Bohlen, Charles Eustis ("Chip")

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BOHLEN, Charles Eustis ("Chip")

(b. 30 August 1904 in Clayton, New York; d. 1 January 1974 in Washington, D.C.), professional diplomat and Soviet expert who served as ambassador to France (1962–1968) during the administrations of John F. Kennedy and Lyndon B. Johnson.

Bohlen was the second of three sons born to Charles Bohlen, a banker and prominent sportsman, and Celestine Eustis, a New Orleans socialite whose father served as American ambassador to France in the 1890s. He was educated at Saint Paul's School in Concord, New Hampshire, and Harvard University, from which he received a bachelor's degree in European history in 1927. Joining the Foreign Service in 1929, Bohlen was among the first small group of American diplomats, including his lifelong friend George F. Kennan, trained as Russian experts. In the 1930s, after the United States resumed diplomatic relations with the Soviet Union, Bohlen spent two tours of duty (1934–1935 and 1938–1940) in junior positions in the American embassy in Moscow. In 1935 he married Avis Thayer, the sister of a colleague; the couple had two daughters, Avis and Celestine, and a son, Charles. He attended the Moscow, Cairo, Teheran, and Yalta conferences, the last two as an adviser and translator for President Franklin D. Roosevelt. He impressed presidential aide Harry Hopkins, at whose insistence Bohlen also took on State Department liaison duties with the White House. He continued to serve in the Truman administration and was involved in drawing up the blueprints for both the Marshall Plan and the North Atlantic Treaty Organization. From 1953 to 1957 Bohlen was ambassador to the Soviet Union, until Secretary of State John Foster Dulles, often unsympathetic to his advice, relegated him to the Philippine embassy.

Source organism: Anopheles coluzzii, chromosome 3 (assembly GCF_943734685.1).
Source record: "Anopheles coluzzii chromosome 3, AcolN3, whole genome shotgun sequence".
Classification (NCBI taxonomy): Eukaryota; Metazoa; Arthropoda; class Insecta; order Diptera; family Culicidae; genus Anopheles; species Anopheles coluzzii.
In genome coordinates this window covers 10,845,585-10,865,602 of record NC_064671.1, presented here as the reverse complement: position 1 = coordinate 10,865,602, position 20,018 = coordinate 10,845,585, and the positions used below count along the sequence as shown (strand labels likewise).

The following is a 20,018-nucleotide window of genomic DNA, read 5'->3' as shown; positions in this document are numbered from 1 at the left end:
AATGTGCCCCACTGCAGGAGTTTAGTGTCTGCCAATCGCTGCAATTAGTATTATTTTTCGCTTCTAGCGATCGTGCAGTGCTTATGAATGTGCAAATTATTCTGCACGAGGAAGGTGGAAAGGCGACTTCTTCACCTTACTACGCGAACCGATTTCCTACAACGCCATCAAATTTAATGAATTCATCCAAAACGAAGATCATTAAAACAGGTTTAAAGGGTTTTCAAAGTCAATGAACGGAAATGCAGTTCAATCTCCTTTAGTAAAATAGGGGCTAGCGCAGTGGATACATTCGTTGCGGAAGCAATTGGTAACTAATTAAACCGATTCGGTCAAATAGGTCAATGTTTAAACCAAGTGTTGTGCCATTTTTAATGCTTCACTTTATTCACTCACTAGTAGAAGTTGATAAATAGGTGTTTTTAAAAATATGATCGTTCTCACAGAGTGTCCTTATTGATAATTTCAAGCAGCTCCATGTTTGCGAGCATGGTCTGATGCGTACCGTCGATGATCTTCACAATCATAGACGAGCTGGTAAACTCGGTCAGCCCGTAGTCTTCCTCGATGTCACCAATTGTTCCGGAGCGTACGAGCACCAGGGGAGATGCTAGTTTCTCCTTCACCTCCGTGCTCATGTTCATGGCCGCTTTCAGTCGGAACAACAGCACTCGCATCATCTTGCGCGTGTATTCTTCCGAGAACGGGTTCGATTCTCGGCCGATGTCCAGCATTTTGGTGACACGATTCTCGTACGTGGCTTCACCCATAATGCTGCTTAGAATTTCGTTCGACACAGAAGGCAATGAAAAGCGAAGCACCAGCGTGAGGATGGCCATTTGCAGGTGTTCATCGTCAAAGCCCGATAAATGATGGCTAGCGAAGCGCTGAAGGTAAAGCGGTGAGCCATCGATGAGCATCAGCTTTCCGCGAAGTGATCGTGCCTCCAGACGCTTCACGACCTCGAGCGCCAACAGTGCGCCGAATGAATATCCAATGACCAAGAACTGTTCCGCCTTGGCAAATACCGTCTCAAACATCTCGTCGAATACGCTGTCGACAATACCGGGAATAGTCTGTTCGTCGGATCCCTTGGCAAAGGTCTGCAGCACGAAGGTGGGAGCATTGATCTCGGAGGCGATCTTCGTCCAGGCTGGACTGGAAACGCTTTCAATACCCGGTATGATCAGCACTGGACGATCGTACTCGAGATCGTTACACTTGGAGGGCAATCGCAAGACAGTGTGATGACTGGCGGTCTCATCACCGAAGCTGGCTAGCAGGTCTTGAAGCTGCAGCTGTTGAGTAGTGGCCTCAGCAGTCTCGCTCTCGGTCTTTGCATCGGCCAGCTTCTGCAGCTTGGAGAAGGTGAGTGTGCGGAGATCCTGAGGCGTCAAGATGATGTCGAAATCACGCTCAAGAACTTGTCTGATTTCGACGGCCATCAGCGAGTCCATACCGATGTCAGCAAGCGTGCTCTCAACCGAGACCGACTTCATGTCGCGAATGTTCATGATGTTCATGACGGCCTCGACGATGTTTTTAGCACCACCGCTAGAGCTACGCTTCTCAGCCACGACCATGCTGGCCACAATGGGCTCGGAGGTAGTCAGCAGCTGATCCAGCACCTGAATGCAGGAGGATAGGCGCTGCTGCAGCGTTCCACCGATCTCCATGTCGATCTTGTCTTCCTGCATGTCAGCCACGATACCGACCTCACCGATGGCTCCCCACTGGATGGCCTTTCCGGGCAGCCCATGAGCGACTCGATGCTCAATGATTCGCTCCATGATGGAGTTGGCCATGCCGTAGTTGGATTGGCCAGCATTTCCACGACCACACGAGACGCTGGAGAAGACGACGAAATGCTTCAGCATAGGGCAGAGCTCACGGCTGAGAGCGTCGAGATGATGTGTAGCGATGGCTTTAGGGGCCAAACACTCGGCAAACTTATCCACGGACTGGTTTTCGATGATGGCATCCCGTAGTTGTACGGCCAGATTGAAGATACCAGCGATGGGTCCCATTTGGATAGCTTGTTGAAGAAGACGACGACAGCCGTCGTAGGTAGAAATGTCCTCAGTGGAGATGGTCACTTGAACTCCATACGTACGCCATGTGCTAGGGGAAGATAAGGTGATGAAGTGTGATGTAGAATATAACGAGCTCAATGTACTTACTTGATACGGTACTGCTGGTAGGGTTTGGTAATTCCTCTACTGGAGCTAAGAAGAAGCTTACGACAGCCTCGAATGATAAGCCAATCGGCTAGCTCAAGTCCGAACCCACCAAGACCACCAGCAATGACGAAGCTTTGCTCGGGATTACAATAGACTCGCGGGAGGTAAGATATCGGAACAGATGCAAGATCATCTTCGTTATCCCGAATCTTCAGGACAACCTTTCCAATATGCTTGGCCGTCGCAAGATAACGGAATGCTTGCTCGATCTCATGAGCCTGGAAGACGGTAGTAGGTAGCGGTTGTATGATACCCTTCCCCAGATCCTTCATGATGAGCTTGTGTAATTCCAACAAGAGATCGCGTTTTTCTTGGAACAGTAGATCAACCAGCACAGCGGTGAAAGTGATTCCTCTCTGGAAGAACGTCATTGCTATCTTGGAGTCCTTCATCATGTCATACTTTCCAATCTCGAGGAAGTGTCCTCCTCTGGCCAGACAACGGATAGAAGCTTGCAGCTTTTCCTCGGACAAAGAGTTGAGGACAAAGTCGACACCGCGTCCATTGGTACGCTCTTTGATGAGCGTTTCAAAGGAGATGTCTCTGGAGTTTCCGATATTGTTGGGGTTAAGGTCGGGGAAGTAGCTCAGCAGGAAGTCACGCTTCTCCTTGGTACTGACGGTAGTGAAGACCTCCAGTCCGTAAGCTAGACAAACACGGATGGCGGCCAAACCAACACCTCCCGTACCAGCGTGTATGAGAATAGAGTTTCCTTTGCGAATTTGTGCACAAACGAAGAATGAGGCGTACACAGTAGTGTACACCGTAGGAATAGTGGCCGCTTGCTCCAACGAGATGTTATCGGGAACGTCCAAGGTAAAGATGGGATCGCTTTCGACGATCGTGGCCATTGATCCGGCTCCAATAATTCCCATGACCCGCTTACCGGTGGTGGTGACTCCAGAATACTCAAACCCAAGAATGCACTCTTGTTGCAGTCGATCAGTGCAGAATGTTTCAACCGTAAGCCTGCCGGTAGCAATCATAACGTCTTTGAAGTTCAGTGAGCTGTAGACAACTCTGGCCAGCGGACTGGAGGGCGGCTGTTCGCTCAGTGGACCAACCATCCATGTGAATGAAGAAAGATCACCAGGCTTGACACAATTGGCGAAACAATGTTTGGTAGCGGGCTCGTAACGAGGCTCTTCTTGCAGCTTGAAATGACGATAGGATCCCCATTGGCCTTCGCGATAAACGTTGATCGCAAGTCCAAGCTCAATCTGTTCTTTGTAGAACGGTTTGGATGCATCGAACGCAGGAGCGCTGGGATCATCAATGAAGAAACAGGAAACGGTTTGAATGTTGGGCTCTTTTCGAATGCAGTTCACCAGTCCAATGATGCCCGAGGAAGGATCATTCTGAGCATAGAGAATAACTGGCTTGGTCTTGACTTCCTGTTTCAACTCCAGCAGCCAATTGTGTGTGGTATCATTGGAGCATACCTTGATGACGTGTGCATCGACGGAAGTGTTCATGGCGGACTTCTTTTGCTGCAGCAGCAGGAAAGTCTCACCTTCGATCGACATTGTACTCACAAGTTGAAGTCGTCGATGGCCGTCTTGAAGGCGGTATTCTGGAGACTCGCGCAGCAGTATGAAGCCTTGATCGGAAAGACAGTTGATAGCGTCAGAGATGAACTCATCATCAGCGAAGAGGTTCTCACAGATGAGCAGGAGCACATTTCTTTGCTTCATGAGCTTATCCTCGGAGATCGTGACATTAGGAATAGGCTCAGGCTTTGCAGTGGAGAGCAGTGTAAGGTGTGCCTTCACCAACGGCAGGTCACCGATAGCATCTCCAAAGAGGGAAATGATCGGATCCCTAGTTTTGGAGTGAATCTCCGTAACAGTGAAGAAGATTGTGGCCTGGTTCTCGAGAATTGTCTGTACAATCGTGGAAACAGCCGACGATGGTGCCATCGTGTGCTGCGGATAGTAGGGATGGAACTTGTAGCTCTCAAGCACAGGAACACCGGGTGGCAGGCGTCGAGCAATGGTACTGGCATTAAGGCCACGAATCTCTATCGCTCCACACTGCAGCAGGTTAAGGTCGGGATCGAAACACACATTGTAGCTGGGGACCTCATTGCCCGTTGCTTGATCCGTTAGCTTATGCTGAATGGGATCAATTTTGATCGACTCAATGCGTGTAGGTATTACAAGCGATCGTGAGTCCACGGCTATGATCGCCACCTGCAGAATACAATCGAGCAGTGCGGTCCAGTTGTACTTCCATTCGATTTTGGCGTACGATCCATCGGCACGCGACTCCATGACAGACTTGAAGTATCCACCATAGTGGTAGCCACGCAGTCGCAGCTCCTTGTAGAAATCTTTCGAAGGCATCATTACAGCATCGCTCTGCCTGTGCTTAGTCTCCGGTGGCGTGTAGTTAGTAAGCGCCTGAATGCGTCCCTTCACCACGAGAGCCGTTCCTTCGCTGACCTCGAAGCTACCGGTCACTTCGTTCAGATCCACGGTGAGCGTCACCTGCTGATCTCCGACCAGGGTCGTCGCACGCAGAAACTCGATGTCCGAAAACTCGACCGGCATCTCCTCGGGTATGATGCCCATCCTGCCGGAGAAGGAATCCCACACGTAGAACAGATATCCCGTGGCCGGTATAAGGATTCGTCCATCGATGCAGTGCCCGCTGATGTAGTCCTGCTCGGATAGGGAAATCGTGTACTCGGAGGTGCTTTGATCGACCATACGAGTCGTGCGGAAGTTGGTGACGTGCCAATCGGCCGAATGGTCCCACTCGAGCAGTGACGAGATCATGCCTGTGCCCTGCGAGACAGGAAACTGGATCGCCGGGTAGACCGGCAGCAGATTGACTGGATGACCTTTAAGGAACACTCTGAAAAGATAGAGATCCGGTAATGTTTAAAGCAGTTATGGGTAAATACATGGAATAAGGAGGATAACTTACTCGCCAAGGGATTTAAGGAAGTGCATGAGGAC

In 1959 Christian A. Herter, the new secretary of state, brought Bohlen back as his special assistant, a position he retained through the 1961 transition to the Kennedy administration. Throughout his career Bohlen consistently believed that the nature of the Soviet power structure and considerations of ideology and national interest often made the Soviet Union's dealings with Western powers difficult, but that, provided the United States took a firm line, negotiations and a degree of mutual understanding were feasible. Preparing for the May 1960 Soviet-American summit, he advised President Dwight D. Eisenhower to remain resolute over West Berlin, which the Soviet Union was threatening to take over. Bohlen accompanied Eisenhower to this meeting, which was cut short after Soviet forces shot down an American U-2 spy plane over Russian territory, an incident Bohlen suspected provided a welcome excuse for the domestically insecure Soviet general secretary, Nikita Khrushchev, to abort the summit.

Six feet tall, slim, handsome, and socially adept, in style Bohlen fit almost ideally into the incoming Kennedy administration. Offered a top European embassy by Secretary of State Dean Rusk, he chose to remain in the State Department in Washington as Rusk's assistant for over a year in order to familiarize himself with the new regime's outlook. From the beginning Kennedy consulted him on numerous issues. With W. Averell Harriman and Llewellyn Thompson, in February 1961 Bohlen spent two days briefing Kennedy on the Soviet Union. Bohlen felt that only at a summit meeting would Kennedy fully comprehend the nature of the Soviet leadership, so he endorsed plans for a meeting in Vienna in June 1961, to which he accompanied the president. Khrushchev's bellicose bluster on disarmament and Berlin left the inexperienced Kennedy somewhat shaken. When soon afterward Khrushchev ordered the construction of the Berlin Wall, Bohlen initially suggested a measured response rather than the full domestic mobilization and American troop deployments to Berlin urged by other senior advisers. Characteristically, Kennedy followed a middle position, drafting additional troops and requesting increased military appropriations. After a visit to Berlin in August 1961, Bohlen warned Kennedy that the United States must respond forcibly, swiftly, and decisively to any future Soviet attempt to intimidate American allies, particularly over Berlin. The uncompromising Soviet stance at the Geneva arms limitation talks Bohlen and Rusk attended in March 1962 further convinced him that Russia remained intransigent.